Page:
From abused child to FranklinCovey executive and LDS family man, Sam Bracken's journey of a radical change

Published: Thursday, Sept. 27 2012 5:00 a.m. MDT

Over the course of his mission, Bracken communicated with his mother and sent requests to the church headquarters for missionaries to visit her in McCall, Idaho. After almost a year, he could tell she had not been taught, so he penned a candid, strongly worded plea to Salt Lake for someone to visit her.

The letter worked. An older couple found the humble home, and Bracken’s mother responded positively to their friendship and gospel message. As Elder Bracken concluded his mission, he received special permission to fly to Idaho and baptize his mother before returning to Atlanta for his release.

“As I stood in the waters of baptism, performing that ordinance for my mother, who had made about as many mistakes as you can make in life, for her to come out of that water clean and pure, following Christ, was one of the most sacred, beautiful moments of my life,” Bracken said. “She was the most unlikely Mormon you would ever imagine.”

Bracken’s mother eventually received her temple blessings and was faithful until she died in 2004.

Bracken was blessed to teach and baptize many converts in Canada, but it was also where he met his wife, Kim. Following his mission, they stayed in touch as she served a French-speaking mission in Montreal. After her mission, they dated and were married in the Washington D.C. Temple.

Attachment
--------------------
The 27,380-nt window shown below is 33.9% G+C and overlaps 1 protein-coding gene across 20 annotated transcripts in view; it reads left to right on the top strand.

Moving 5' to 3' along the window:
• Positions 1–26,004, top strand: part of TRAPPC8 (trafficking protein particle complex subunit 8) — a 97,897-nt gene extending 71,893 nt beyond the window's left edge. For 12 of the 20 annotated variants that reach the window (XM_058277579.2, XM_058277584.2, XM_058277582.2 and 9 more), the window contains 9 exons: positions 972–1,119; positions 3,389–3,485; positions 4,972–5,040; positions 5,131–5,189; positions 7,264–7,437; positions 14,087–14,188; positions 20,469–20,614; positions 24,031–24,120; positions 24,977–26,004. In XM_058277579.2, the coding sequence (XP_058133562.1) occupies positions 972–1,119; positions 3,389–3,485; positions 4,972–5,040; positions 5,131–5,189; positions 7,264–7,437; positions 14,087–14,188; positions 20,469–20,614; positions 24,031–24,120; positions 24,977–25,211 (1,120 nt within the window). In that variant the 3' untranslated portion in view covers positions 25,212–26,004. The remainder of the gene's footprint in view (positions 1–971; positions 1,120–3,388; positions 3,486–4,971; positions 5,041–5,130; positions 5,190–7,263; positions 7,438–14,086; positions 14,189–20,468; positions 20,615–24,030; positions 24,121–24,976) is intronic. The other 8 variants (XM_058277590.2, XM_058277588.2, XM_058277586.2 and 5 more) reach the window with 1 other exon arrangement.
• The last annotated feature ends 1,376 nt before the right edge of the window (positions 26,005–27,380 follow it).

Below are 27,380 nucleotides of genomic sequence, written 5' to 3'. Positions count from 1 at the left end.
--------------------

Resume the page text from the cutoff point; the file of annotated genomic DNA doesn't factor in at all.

Reaching out

Today, Bracken is the global director of FranklinCovey Media Publishing. He and his family live in Kaysville. His oldest son, Beau, is serving a mission in Chile. “I’m pretty blessed in my life,” he said.

With the help of co-author Echo Garrett, Bracken self-published his book, “My Orange Duffel Bag: A Journey to Radical Change,” in 2010. The title stems from when Bracken moved to Atlanta and all his possessions fit into one small orange duffel bag. In addition to sharing his story, Bracken shares his “7 Rules for the Road,” designed to help readers set goals and gauge their own progress.

The book sold about 12,000 units and won several awards before Crown Publishing picked it up.

Additionally, Bracken and Garrett co-founded “The Orange Duffel Bag Foundation,” a nonprofit organization that provides professional coaching, training and ongoing mentoring for at-risk youths ages 12-24, as well as support for their guardians and caring adults. The program, with his principles and goals, has already started to change lives, Bracken said, with more down the road.

“I was a dope-smoking, little hippie kid in Vegas that grew up on the fringes of the mob and motorcycle gang members. There was no way a Utah family would have approved their kids playing with me. To help a kid (like that) is messy, risky and hard. It’s not neat and tidy,” Bracken said. “But if you can do nothing more than just help one person transition to a productive, positive life, it could change the whole trajectory and landscape of their life. It is so worth it. It made all the difference for me.”

Email: ttoone@desnews.com

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